Heat + Humidity=NO SHOP TIME

It’s been over a week since I posted anything.  This is a direct result of having almost no shop time.  Maybe I’m getting soft in my old age, but I just can’t handle the heat and humidity anymore.  Within just a few minutes of being in the heat and humidity I am totally miserable.  This woodworking thing is supposed to be fun and relaxing, right?  So I’m going to have to find some way of cooling the shop if I have any hope of getting anything done in the next couple of months.

Luckily, in this instance anyway, my shop is small (8ft x 12ft) and it’s very well insulated.  So my choices are window, portable or mini split AC units.  The mini split would be great but its way too expensive.  My widow is the crank out flavor, so window unit would have to be installed thru the wall.  Portable AC units need to be vented to the exterior so there is that little issue.  I’m still weighing the pros and cons but will have to make a decision soon if I have any hope of getting some shop time.

I did manage to get all the oak panels for the end table tops and shelves surfaced.  They are ready to be sized and given a final surfacing.  Then there will be staining and finishing.  I may actually be able to finish this everlasting project….eventually.  I’m also working on the next detail for the Hillbilly Tansu and hope to have that posted in the next few days.

Greg Merritt

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8 Responses to Heat + Humidity=NO SHOP TIME

  1. Brian says:

    Hey Greg i know sometimes a box fan can even work but plays havoc with dust. We did have an portable AC in a small apartment we rented, and it worked pretty well, I think it had the option to vent through a 4″ dryer vent. Trouble in a small shop is, when cooling it, everything else in the shop is room(outside) temperature, and so you have to bleed all of that heat out too. So plug it in a little earlier to make yourself comfortable. Good luck!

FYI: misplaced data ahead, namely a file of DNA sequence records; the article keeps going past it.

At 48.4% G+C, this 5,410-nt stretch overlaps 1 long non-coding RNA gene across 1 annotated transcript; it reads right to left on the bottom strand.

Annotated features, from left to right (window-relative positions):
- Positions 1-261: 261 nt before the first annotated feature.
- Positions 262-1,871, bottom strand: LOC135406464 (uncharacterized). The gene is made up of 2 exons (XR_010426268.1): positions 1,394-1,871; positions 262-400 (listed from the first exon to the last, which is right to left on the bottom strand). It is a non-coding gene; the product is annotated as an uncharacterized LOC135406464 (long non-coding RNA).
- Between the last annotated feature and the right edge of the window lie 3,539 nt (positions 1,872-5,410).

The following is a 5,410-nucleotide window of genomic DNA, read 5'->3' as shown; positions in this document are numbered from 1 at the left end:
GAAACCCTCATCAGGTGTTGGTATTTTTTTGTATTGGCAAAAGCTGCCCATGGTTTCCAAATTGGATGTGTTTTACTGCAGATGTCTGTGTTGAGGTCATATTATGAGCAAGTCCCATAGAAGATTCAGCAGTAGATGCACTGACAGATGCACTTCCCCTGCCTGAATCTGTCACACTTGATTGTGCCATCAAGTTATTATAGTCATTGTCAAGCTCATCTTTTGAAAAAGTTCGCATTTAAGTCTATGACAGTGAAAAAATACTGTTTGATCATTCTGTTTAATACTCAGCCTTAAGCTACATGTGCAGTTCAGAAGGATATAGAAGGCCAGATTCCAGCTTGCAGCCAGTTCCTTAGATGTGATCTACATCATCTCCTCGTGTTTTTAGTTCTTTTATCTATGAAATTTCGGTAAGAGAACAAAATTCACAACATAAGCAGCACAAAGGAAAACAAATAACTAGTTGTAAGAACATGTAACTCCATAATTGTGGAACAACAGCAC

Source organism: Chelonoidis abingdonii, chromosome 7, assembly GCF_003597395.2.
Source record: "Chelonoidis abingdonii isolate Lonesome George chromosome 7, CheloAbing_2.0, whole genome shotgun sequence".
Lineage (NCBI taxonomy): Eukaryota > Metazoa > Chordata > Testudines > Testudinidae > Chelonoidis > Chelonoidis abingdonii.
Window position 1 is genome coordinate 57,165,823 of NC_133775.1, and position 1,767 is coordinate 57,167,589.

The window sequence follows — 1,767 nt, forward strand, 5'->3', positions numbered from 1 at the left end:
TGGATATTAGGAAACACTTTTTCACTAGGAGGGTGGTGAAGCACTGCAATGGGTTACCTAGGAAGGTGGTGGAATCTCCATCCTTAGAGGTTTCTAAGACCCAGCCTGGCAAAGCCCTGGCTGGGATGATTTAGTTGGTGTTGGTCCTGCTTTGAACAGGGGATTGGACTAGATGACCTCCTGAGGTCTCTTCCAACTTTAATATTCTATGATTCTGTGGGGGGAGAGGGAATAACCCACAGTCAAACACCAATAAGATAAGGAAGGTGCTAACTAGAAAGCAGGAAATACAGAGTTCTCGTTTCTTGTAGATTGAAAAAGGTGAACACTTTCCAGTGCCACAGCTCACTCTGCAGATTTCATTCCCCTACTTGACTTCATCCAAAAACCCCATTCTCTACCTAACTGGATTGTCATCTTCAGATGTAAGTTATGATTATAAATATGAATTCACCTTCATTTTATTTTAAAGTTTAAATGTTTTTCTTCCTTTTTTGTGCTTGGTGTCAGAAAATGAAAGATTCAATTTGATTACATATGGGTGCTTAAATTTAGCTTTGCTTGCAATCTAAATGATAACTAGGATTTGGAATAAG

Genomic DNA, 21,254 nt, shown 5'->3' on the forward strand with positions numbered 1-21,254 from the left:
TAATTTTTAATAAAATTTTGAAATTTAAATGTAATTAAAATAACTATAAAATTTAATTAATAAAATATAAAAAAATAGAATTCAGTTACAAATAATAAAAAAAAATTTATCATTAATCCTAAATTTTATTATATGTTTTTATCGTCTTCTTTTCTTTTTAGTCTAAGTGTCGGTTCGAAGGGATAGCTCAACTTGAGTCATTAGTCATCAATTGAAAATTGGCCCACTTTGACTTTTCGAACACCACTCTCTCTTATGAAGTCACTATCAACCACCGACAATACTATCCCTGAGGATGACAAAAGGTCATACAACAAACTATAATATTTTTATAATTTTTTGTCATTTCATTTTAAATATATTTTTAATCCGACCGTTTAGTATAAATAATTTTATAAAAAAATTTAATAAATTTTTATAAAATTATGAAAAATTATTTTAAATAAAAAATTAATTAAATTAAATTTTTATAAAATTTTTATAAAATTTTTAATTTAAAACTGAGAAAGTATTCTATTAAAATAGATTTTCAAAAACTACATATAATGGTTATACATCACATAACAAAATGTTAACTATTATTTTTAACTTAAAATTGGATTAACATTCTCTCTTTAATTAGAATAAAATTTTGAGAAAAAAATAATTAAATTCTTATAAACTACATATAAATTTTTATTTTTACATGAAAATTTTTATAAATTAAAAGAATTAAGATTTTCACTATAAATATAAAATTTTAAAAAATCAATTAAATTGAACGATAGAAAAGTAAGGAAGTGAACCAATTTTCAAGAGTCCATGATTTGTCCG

2. brad says:

    Could you take the movable part of the window out, put window a/c in and make a temporary small fixed window above? You could then take it out for fall and winter and put regular window back in. A little 5000 but a/c would cool that area just fine.

  3. Diego says:

    Watch out for rapid humidity changes! Any change in temperature will also change the relative humidity a lot. If I remember correctly it exponential.
    As you already said you have a high humidity that my cause troubles.
    You don’t want your stock to do the twist on you and those nice steel planes…

  4. Eddy flynn says:

    hi greg i hope you get things sorted soon we can’t have you missing out on shop time ,we complain about the weather here in the UK but we never really get one extreme or the other here i suppose we get pretty even seasons but we still have a moan about it but them again we are British haha so its what we do .

  5. Dallas Rysavy says:

    I will be curious to hear which decision you make as I am probably a month away from having to make the same one. Good luck and stay cool.

  6. Russell says:

    Diego is right, be careful.
    The higher the air temperature the more moisture it can hold, the lower the air temperature the less moisture it can hold. So dropping the temperature can cause condensation issues, not good for the tools.
    Think about the cold pop can from the fridge outside on a summer day.

  7. gman3555 says:

    Thanks for all the comments. The biggest drawback to adding AC to the shop is dealing with humidity change, as several of you have pointed out. If I add AC to my shop it will have to be on all the time. At the minimum setting, but on all the time. That way once the shop stabilizes it stays pretty consistent. There in lies the biggest decision. Do I want the expense of cooling the shop all the time? Of course I could just move everything into the spare bedroom, which solves all of my heating and cooling issues. Then I would just have to face the new problems of alimony and child support. Decisions, decisions.


  8. Jason says:

    It’s bad in my shop too. Several years ago, my HVAC man gave me a squirrel cage blower from a furnace. I mounted it to the ceiling and point it where ever I’m working. Makes it bearable. On the other hand, sweat turns white oak black. If you were planning to fume your panels, you can save yourself the step. 😉

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